Barnet mental health social workers in north London have notched up 37 strike days already and are set for more action on Monday.

They plan a three‑week strike from 13 May and a four-week walkout from 17 June.

The strikers reballoted for action at the end of February and won an 87 percent yes vote on a 70 percent turnout.

Unison union members are battling the Labour‑led council over three demands—a safe service, lower waiting lists and fair pay.

The workers want the same retention payment as child social workers receive in the borough to stem a catastrophic loss of staff.

The council has moved to bring in private firms to scab on the strike or to replace council workers in the long-term.

It engaged Flex360 to supply “additional service provision” during the two‑week strike from 15-26 April.

But this cover as withdrawn after the union pointed out the use of agencies to replace strikers was illegal.

  • Messages of support to [email protected] Picket lines 8-10am at 2 Bristol Avenue, Colindale, NW9 4EW

Bristol and Hackney walkouts for education

Teachers and support staff struck at City Academy Bristol last week and were set to strike on Tuesday, Wednesday and Thursday of this week.

The strike is over issues including bosses’ mismanagement of bullying and harassment cases.

There has also been disparity over additional responsibility payments and failure to include break time in the directed time budget—the working hours of staff.

Support staff at the school say that bosses have been bullying and harassing the special educational needs and disabilities workers and there is a lack of transparency over job evaluation and pay parity for similar roles in other schools.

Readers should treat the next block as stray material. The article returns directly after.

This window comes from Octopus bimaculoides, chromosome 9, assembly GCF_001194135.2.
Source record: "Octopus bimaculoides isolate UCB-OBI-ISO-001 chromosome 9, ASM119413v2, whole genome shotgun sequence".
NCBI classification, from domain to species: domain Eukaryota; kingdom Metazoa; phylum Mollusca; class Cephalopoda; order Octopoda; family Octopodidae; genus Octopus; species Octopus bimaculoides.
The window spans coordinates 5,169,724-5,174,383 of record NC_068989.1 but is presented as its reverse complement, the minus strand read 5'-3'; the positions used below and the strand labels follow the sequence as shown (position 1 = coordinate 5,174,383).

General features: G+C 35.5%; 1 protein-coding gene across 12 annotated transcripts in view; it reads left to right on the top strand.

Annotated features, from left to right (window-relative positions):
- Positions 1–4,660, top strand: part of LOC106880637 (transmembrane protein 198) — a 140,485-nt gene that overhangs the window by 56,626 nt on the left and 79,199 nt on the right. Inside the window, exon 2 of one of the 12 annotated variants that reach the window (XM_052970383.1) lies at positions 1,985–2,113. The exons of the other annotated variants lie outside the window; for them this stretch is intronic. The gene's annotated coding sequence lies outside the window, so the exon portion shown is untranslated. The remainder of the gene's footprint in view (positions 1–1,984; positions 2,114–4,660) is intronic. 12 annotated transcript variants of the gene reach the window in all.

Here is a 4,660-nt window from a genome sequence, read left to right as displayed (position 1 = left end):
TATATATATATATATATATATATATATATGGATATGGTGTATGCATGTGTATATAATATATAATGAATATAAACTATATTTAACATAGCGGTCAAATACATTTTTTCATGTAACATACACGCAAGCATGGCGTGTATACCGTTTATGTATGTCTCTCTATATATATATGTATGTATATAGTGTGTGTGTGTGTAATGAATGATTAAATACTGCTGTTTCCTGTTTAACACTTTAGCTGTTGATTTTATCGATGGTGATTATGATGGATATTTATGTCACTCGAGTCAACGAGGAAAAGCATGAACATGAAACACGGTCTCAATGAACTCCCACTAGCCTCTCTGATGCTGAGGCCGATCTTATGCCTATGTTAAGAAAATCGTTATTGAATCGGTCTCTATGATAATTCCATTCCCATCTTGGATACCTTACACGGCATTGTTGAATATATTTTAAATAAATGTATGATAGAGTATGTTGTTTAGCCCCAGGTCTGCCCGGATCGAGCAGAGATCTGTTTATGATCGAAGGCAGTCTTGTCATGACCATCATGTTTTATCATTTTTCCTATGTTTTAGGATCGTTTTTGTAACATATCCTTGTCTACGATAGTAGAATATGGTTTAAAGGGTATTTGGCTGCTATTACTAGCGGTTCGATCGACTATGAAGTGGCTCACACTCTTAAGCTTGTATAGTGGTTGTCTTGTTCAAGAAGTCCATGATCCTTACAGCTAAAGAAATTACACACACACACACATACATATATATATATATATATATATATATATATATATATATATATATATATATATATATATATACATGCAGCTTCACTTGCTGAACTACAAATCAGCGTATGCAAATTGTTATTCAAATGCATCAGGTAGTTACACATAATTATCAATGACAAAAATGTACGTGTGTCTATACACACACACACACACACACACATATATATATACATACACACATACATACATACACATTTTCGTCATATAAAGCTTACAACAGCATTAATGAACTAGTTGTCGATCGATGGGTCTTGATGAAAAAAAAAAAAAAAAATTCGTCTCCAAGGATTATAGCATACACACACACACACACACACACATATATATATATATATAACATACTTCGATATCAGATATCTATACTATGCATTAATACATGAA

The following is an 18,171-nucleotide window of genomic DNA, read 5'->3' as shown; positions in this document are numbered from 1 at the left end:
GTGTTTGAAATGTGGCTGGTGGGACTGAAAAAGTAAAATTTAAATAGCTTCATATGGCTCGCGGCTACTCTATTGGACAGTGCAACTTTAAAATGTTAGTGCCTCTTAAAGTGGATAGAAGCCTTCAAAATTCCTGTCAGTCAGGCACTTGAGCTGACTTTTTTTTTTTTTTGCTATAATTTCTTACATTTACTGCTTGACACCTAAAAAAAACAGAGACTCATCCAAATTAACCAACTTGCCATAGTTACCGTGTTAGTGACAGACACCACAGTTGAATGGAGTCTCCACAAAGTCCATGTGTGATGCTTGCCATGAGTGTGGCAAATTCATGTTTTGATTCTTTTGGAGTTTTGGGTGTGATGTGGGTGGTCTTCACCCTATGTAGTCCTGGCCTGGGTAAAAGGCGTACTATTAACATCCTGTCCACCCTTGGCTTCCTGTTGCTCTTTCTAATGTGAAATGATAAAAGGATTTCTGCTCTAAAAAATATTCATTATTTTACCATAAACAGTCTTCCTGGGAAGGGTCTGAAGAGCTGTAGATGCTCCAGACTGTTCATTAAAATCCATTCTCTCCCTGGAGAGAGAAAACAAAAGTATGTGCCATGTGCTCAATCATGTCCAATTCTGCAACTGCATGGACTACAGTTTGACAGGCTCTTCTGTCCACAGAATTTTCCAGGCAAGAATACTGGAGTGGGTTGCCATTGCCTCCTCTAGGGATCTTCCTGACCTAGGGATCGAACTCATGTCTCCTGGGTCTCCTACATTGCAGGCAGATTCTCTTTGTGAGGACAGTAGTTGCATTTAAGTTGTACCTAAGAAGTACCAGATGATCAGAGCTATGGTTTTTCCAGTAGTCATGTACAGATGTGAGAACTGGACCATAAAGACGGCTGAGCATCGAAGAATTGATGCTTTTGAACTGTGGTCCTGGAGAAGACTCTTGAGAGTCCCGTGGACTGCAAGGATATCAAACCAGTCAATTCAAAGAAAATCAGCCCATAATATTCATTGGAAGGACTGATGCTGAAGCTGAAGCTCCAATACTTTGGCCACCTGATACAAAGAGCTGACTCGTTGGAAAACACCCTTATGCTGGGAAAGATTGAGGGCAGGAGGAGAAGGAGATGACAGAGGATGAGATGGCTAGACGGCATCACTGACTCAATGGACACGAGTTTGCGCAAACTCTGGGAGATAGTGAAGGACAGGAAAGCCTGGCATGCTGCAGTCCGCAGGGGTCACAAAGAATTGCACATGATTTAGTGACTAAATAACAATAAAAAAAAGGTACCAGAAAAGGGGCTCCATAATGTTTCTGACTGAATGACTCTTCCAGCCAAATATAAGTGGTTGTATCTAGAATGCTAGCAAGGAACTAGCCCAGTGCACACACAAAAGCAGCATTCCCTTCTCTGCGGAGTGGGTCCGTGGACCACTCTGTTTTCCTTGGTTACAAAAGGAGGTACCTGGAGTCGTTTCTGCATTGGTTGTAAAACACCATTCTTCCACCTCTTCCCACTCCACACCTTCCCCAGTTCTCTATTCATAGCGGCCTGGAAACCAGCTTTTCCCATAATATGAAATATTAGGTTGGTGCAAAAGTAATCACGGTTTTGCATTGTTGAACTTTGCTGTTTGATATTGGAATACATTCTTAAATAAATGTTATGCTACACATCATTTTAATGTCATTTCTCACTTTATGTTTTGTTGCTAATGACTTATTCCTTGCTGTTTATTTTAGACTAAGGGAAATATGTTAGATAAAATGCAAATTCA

Support staff are paid less than similar roles in the other 26 schools within the same trust that City Academy Bristol is in.

Send messages of support to [email protected]

  • Workers at The Garden school in Hackney, east London, were set to strike this week over excessive workload. The school provides education for learners with autism.

Last chance to have a say

The PCS union national strike ballot spanning the civil service in Britain— launched on 18 March— is coming to an end.

In a previous national survey PCS members overwhelming supported strikes over pay and conditions.

The dispute involves nearly 150,000 PCS members across 171 employers in the civil service and related areas.

The union’s pay claims include an above-inflation rise, pay equality across departments and a minimum wage of £15 per hour.

Union sources say members in the Department for Work and Pensions have reached 48 percent participation—very close to the 50 percent threshold to meet the anti-union laws.

This needs to be replicated across the civil service. The ballot ends next Monday, 13 May.


Firefighters need more

Fire Brigades Union (FBU) leaders are supporting acceptance of the outcome of talks with employers.

Pay negotiations have been underway at the National Joint Council between the union and fire employers for several months.

The FBU has now managed to secure an offer, which it says would be binding on all fire and rescue services across Britain.

The key offer is a pay uplift of 4 percent and minimum maternity pay entitlement of 26 weeks on full pay.

FBU members will now be balloted on whether to accept the terms of the deal until 17 May.

If approved, the headline pay increase will take effect from July this year.

But 4 percent is less than FBU members need to make up for years of below-inflation deals.

More can be won with the Tories on the rocks.